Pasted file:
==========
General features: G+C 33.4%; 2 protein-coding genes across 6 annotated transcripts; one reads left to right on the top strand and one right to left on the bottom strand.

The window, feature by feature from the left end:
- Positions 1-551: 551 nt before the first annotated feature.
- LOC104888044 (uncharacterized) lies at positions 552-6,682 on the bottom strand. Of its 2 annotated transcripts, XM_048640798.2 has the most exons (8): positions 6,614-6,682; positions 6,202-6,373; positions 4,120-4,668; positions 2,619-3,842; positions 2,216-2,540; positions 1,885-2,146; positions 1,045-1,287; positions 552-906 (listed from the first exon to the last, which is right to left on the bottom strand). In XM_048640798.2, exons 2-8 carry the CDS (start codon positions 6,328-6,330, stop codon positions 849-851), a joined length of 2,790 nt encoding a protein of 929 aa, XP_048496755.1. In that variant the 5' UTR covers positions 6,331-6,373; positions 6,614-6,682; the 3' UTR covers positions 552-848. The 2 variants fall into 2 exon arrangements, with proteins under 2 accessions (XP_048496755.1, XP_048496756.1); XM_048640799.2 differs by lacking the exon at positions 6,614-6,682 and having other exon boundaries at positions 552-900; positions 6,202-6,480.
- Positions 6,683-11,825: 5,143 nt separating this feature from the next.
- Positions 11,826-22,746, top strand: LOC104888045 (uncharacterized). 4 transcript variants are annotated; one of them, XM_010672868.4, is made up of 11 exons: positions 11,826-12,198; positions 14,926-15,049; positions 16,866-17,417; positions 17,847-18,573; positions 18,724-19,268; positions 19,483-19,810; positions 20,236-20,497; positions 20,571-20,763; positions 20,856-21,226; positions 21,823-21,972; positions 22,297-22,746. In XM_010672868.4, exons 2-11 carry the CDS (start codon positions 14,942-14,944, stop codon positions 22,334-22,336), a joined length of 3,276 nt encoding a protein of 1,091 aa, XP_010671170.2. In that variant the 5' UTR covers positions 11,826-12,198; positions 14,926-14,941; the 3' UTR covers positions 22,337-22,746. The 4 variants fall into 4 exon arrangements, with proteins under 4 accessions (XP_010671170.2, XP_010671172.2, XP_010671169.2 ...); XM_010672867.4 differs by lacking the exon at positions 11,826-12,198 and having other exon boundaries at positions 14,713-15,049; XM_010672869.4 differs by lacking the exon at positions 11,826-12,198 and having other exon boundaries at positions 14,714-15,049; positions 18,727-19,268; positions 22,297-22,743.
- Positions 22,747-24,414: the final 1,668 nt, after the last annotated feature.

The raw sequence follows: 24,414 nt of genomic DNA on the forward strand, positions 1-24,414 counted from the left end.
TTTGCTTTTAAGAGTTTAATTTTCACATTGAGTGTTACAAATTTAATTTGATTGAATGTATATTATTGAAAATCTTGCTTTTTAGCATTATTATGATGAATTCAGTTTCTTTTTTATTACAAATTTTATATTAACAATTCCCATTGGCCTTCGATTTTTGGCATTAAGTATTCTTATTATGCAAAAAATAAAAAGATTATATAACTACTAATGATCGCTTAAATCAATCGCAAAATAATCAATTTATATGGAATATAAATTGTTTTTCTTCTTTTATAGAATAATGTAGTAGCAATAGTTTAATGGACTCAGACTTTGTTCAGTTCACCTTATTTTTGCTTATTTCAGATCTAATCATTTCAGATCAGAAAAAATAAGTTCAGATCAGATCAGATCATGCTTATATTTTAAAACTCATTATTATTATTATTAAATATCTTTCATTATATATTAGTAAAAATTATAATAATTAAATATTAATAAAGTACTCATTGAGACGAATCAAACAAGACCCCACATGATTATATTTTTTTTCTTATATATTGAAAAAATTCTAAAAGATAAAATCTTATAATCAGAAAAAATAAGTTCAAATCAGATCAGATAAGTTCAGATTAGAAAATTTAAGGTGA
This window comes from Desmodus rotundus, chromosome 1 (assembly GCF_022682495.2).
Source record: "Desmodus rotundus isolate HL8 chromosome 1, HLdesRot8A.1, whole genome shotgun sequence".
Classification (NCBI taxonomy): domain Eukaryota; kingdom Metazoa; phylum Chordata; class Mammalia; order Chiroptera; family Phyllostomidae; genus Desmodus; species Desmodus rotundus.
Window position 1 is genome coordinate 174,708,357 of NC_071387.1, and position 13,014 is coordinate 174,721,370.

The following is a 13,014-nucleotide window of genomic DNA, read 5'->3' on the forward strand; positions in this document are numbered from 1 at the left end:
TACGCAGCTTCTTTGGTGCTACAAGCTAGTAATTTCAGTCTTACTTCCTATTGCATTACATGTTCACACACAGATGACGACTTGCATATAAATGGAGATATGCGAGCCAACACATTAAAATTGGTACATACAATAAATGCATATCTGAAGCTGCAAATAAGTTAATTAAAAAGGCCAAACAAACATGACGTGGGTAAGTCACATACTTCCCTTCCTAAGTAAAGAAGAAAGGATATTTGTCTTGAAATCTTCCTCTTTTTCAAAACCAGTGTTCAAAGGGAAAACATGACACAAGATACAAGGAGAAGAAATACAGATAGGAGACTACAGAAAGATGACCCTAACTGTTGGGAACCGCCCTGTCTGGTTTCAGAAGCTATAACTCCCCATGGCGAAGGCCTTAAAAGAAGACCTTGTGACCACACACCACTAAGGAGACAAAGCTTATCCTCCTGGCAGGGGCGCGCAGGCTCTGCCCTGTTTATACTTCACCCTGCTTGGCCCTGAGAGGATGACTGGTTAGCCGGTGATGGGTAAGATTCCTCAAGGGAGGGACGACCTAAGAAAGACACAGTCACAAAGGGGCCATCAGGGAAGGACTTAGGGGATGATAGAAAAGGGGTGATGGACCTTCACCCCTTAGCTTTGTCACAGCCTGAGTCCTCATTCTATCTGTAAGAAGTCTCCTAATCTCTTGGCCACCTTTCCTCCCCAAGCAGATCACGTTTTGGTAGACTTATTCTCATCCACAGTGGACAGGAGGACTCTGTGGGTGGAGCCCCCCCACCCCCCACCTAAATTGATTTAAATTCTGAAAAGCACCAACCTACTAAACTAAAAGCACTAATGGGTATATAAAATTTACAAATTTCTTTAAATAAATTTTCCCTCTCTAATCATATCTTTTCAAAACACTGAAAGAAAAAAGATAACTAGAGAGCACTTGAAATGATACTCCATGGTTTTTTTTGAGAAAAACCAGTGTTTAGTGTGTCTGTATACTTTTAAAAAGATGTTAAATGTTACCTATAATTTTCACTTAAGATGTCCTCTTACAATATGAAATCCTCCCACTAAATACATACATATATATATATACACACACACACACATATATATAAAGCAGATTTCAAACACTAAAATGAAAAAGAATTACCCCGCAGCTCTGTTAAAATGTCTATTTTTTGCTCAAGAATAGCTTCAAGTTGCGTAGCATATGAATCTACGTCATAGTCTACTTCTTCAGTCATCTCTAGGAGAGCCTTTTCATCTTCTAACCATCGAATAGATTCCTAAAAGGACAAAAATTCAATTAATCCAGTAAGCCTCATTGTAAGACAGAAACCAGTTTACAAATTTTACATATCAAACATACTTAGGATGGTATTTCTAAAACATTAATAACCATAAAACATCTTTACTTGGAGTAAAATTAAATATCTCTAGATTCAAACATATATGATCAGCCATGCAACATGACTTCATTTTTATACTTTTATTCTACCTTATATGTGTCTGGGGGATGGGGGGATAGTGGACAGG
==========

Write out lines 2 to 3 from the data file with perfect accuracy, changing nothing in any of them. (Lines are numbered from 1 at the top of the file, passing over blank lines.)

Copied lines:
The window, feature by feature from the left end:
- Positions 1-551: 551 nt before the first annotated feature.